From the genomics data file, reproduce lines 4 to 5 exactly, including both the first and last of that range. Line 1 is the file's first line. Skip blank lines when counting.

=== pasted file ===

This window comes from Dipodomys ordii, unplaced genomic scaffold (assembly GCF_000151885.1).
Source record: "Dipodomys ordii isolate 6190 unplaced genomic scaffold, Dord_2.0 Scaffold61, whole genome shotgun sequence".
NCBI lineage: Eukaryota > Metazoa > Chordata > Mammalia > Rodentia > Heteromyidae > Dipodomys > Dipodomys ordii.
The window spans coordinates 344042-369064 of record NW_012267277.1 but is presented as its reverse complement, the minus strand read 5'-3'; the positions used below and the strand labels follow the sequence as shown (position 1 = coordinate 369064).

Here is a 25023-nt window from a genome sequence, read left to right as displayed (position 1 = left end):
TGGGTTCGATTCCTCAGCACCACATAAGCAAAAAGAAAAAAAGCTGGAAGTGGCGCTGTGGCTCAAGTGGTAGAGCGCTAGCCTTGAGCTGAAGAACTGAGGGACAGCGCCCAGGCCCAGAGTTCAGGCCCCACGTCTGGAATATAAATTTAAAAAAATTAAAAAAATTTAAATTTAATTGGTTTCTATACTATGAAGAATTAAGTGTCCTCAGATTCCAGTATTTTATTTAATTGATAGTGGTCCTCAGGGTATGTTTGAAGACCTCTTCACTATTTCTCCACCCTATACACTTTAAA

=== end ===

The window spans coordinates 344042-369064 of record NW_012267277.1 but is presented as its reverse complement, the minus strand read 5'-3'; the positions used below and the strand labels follow the sequence as shown (position 1 = coordinate 369064).

Here is a 25023-nt window from a genome sequence, read left to right as displayed (position 1 = left end):